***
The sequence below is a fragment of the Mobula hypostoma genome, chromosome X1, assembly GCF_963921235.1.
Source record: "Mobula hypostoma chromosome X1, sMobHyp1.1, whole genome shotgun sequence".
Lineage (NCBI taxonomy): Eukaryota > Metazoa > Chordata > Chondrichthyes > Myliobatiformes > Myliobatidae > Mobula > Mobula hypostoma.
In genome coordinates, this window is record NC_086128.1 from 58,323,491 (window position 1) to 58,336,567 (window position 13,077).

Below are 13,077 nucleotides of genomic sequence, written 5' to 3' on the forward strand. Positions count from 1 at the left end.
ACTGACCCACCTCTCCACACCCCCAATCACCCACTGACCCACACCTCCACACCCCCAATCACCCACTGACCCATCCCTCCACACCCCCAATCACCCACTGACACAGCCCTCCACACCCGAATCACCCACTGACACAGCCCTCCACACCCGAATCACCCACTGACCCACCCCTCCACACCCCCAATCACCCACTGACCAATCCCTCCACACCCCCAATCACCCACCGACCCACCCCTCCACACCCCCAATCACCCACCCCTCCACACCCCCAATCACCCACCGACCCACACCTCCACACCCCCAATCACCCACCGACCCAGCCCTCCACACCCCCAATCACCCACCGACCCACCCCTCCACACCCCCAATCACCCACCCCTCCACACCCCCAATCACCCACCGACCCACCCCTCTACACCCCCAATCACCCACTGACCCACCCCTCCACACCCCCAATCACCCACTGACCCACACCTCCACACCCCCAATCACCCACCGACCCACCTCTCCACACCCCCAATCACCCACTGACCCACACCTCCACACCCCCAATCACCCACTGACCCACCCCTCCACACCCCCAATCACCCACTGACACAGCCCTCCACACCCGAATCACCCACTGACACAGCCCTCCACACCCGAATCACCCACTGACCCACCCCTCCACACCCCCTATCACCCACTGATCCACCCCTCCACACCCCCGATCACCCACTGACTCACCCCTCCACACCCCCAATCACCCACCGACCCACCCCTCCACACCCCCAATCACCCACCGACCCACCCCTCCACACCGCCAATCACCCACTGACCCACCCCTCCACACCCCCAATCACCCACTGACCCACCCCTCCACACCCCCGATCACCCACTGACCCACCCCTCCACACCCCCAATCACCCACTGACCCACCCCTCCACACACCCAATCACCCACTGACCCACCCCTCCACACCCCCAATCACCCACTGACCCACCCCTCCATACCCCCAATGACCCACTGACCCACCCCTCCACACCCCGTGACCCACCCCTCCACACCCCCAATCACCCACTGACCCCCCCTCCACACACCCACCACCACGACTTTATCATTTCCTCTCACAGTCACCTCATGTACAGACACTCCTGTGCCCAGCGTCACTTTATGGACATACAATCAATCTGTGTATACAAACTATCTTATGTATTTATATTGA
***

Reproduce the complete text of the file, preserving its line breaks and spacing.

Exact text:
The sequence below is a fragment of the Mobula hypostoma genome, chromosome X1, assembly GCF_963921235.1.
Source record: "Mobula hypostoma chromosome X1, sMobHyp1.1, whole genome shotgun sequence".
Lineage (NCBI taxonomy): Eukaryota > Metazoa > Chordata > Chondrichthyes > Myliobatiformes > Myliobatidae > Mobula > Mobula hypostoma.
In genome coordinates, this window is record NC_086128.1 from 58,323,491 (window position 1) to 58,336,567 (window position 13,077).

Below are 13,077 nucleotides of genomic sequence, written 5' to 3' on the forward strand. Positions count from 1 at the left end.
ACTGACCCACCTCTCCACACCCCCAATCACCCACTGACCCACACCTCCACACCCCCAATCACCCACTGACCCATCCCTCCACACCCCCAATCACCCACTGACACAGCCCTCCACACCCGAATCACCCACTGACACAGCCCTCCACACCCGAATCACCCACTGACCCACCCCTCCACACCCCCAATCACCCACTGACCAATCCCTCCACACCCCCAATCACCCACCGACCCACCCCTCCACACCCCCAATCACCCACCCCTCCACACCCCCAATCACCCACCGACCCACACCTCCACACCCCCAATCACCCACCGACCCAGCCCTCCACACCCCCAATCACCCACCGACCCACCCCTCCACACCCCCAATCACCCACCCCTCCACACCCCCAATCACCCACCGACCCACCCCTCTACACCCCCAATCACCCACTGACCCACCCCTCCACACCCCCAATCACCCACTGACCCACACCTCCACACCCCCAATCACCCACCGACCCACCTCTCCACACCCCCAATCACCCACTGACCCACACCTCCACACCCCCAATCACCCACTGACCCACCCCTCCACACCCCCAATCACCCACTGACACAGCCCTCCACACCCGAATCACCCACTGACACAGCCCTCCACACCCGAATCACCCACTGACCCACCCCTCCACACCCCCTATCACCCACTGATCCACCCCTCCACACCCCCGATCACCCACTGACTCACCCCTCCACACCCCCAATCACCCACCGACCCACCCCTCCACACCCCCAATCACCCACCGACCCACCCCTCCACACCGCCAATCACCCACTGACCCACCCCTCCACACCCCCAATCACCCACTGACCCACCCCTCCACACCCCCGATCACCCACTGACCCACCCCTCCACACCCCCAATCACCCACTGACCCACCCCTCCACACACCCAATCACCCACTGACCCACCCCTCCACACCCCCAATCACCCACTGACCCACCCCTCCATACCCCCAATGACCCACTGACCCACCCCTCCACACCCCGTGACCCACCCCTCCACACCCCCAATCACCCACTGACCCCCCCTCCACACACCCACCACCACGACTTTATCATTTCCTCTCACAGTCACCTCATGTACAGACACTCCTGTGCCCAGCGTCACTTTATGGACATACAATCAATCTGTGTATACAAACTATCTTATGTATTTATATTGA